Reports have long warned that America's airlines were on the verge of a pilot shortage, but the Wall Street Journal proclaims that it has arrived "sooner and more severely than expected." Regional carriers are canceling flights—last week, for example, Great Lakes Aviation said that "due to the severe industry-wide pilot shortage" it was suspending flights to six small cities that it alone services. That's hurting their bigger partners, who are feeling the pinch themselves; United and Delta are both recalling furloughed pilots.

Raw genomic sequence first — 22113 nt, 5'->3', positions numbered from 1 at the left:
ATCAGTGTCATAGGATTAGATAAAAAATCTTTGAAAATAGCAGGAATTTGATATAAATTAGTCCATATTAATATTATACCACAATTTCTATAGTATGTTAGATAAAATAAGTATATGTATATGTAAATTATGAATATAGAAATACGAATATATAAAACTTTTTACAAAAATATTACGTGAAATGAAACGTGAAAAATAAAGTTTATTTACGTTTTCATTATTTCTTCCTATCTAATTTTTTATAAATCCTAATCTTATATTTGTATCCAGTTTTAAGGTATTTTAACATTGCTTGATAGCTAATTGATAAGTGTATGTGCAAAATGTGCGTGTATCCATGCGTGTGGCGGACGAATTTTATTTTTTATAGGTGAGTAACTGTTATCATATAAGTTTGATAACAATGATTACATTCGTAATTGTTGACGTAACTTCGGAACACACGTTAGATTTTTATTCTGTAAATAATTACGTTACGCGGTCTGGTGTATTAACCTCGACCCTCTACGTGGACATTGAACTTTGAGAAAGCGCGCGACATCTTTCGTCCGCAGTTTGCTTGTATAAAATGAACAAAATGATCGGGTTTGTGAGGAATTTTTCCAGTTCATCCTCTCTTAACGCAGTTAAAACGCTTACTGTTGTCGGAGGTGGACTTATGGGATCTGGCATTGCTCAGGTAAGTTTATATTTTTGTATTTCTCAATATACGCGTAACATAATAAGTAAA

The crisis is being blamed in part on new FAA rules requiring pilots to have 1,500 hours of experience (a 1,250-hour increase), another mandating more rest between flights, and thousands of pilots hitting the mandatory retirement age of 65. The 1,500-hour requirement in particular has proved challenging; it forces students graduating from aviation colleges to "spend the next two years flying around in circles," the president of the Regional Airline Association complains. Low pay doesn't help either: That training can cost as much as $150,000, but starting pay at regional airlines is typically $16,000 to $25,000 a year.